AI.Type Keyboard’s User Database Was Left Unprotected
The AI.Type Keyboard is one of many new generation smart keyboards, available for both the Android and iOS platforms, was recently exposed as having potentially exposed its 577 GB database full of user information. The Kromtech Security Center discovered that AI.Type’s MongoDB was accessible from the Internet and, worse, did not have a password. Security researchers were able to access the full database, download or information. By information, here we mean usernames, device names and models, ‘phone numbers, IMEI numbers, email addresses, the county of residence, IP address and location details, social media links and contact information. In other words, a bucket of data about users of the AI.Type Keyboard… for over thirty one million users.
The scope of the potential leak is at least eyebrow raising, but I suppose there’s some comfort in that the information was discovered by an Internet security firm rather than a hacker – at least, as far as we can tell! In response to a negative review of the keyboard on the Google Play Store, the AI.Type developer responded explaining that the keyboard did not request location information so this was not exposed, and “the leak is completely fixed.”
Should a keyboard log so much information about users? This opens up another argument. You see, the industry has pushed the development of smarter software keyboards. Smart keyboards learn how we use them, which enhances the accuracy of the prediction engine. They learn how we use them by watching what we type and adapting, and some by looking at what we have typed and written elsewhere. This is how the keyboard can identify a word we have typed that it might otherwise not understand. A consequence of this is that the keyboard generates data, which is typically stored in a cloud-based database somewhere. Personally, when I am not using my Apple wireless keyboard I am using Gboard, Google’s own keyboard, and as you can see from the screen image here, Gboard uses a substantial amount of Wi-Fi data. The data shuffling backwards and forwards between the app and the Google server is maintaining and improving the personal database for my particular profile.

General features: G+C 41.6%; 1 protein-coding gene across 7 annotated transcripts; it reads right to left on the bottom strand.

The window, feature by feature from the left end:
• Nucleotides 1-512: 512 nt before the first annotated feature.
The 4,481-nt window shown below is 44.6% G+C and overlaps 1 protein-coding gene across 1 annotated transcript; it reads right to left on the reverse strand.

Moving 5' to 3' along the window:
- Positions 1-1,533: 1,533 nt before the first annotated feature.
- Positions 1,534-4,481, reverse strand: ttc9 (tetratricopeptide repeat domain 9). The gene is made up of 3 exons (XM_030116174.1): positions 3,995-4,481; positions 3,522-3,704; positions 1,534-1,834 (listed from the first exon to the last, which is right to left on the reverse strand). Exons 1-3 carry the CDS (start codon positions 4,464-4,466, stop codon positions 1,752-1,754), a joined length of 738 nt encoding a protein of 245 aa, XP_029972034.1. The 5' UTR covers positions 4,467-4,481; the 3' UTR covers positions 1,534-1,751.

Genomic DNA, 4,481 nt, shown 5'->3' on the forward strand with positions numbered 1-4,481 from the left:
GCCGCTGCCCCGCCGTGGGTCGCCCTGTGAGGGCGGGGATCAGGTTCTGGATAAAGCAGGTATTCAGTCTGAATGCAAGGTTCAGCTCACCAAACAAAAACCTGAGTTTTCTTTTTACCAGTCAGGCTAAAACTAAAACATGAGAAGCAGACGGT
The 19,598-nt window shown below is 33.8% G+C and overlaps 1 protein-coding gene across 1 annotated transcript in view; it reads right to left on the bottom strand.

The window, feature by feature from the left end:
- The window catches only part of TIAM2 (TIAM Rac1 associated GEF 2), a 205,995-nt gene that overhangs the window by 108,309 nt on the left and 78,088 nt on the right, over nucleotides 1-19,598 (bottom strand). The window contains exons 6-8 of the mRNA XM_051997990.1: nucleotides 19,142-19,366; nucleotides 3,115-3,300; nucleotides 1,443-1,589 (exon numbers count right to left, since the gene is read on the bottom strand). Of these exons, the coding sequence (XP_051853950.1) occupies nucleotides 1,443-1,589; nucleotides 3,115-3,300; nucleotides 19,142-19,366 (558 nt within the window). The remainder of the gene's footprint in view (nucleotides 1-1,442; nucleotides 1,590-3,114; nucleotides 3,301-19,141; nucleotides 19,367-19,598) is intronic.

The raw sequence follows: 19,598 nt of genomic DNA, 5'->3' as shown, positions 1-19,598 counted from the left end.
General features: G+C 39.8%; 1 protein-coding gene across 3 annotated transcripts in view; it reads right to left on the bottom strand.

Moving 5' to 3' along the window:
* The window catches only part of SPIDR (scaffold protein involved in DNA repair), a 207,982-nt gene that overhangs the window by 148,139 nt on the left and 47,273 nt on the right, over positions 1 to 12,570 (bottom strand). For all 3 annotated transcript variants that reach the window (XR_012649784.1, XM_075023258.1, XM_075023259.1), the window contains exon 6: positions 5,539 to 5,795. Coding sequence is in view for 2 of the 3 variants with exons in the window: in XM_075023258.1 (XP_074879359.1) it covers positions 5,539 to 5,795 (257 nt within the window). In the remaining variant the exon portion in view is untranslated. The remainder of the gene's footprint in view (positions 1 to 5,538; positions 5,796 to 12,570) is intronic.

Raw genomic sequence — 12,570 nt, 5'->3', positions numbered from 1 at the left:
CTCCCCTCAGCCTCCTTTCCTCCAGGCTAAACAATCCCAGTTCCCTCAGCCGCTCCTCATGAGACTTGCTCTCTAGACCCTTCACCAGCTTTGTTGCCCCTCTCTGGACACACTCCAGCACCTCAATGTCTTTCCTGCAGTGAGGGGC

Should this bother you? Perhaps. We allow companies – and ultimately advertisers – access to the amount of information our smartphone logs about us because in return, we benefit from a “free” application or service. AI.Type Keyboard’s developer appears to have made a fundamental error; let’s hope the information wasn’t already leaked.